Water and sewage lines haven't yet reached the vast majority of the valley's communities.  Water trucks, run by private companies, deliver water on a daily basis.  This system is marked both by its high expense (water costs 10 times as much as it does in areas where lines exist), and the possibility of contamination, both from the trucks themselves and the dirty containers in which it is stored.  Families who don't live by the roads accessed by the water trucks must haul water to their home, bucket by bucket.
 
The lack of sewage lines means that residents use outhouses -- holes in the ground that sometimes are left unsealed.  The seepage of this sewage into the ground leads to high rates of parasitic infections, particularly among children who often spend their free time playing in the dirt.
 
 
A rooster surveys the valley floor.  Many families raise hens to supplement their diet, or sell at market.
 
The community of Minas 2000 received MEDLIFE's first-ever stair project.  Why? When six months pregnant, the woman residing on the green house on the left fell on the rocky slope outside of her home, prompting an extremely premature birth.  MEDLIFE has sought proper treatment for the child, who is now a healthy 2 year old, but wanted to do more to prevent future accidents.  The first project was greeted by strong enthusiasm by Minas 2000 and neighboring communities, and MEDLIFE hasn't stopped building stairs since!
 
 
A recently completed staircase sports a MEDVIDA logo.
 
 
A private (though free to attend) high school sits in stark contrast to the painted houses below it.  The school was built and is partly run by a Catholic aid organization, but currently half of the classrooms remain empty because the government is unable to supply a full teaching staff.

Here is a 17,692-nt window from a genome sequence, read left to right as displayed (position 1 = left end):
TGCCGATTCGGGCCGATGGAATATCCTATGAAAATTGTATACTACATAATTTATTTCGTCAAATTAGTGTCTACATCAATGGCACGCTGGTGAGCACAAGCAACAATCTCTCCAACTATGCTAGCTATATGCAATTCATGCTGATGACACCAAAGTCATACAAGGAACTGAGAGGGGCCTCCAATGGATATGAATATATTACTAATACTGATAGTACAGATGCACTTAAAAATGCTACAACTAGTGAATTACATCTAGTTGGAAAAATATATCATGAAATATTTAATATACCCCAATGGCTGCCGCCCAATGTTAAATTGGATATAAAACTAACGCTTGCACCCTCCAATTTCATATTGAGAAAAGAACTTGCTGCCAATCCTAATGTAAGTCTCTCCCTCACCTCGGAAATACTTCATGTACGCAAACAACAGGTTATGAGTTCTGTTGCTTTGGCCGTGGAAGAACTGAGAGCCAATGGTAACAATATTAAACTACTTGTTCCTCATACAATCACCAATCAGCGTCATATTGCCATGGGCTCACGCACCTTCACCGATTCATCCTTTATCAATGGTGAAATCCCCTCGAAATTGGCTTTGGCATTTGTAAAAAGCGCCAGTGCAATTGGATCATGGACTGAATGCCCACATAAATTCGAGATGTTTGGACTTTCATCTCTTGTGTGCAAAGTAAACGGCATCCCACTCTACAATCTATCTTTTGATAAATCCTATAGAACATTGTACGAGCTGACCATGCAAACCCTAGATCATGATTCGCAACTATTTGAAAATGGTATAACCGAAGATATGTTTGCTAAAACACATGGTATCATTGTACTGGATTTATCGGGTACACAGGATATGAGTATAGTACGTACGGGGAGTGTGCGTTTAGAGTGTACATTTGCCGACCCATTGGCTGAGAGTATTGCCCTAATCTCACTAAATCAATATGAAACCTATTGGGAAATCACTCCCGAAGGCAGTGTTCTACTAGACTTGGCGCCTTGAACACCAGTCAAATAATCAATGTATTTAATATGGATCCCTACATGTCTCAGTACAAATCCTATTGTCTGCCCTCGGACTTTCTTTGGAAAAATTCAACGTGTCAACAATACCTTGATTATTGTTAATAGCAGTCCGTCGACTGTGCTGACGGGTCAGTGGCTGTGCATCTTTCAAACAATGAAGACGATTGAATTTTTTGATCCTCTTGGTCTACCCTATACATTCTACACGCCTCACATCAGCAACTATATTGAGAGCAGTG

A government-sponsored nursery adds color to the hillside.
 
 
 
The valley floor of Pamplona Altra stretches towards the more developed center of Lima.  Government services and infrastructural projects such as paved roads, retention walls, water and sewage lines, and electrical grids are slowly creeping into the valley.  Hopefully, the families of Pamplona Alta will soon be receiving the services and structural development that their neighboring city-dwellers enjoy.
 
All photos Zenobia Gonsalves.  Text by Tommy Flint.

MEDLIFE has been working in Pamplona Alta since March 2010.  The majority of Mobile Clinics and MEDLIFE Fund projects in Peru serve the communities of Pamplona Alta.  Zenobia Gonsalves, our media intern in Lima, captured the shots below.

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Located in the hills surrounding Lima, Pamplona Alta is a shantytown, or pueblo joven, characterized by conditions of extreme poverty and a lack of infrastructural development.  Now housing more than 20,000 residents, it was first populated in the 1990's when massive numbers of Peruvians immigrated to Lima from the rural countryside -- either displaced by the Shining Path terrorism that marked this decade, or looking for better opportunity in Peru's capital city.


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Dirt paths crisscross the valley walls, reaching the families who reside at the top -- a long climb from the main avenue below.  Can you spot the three MEDLIFE staircases?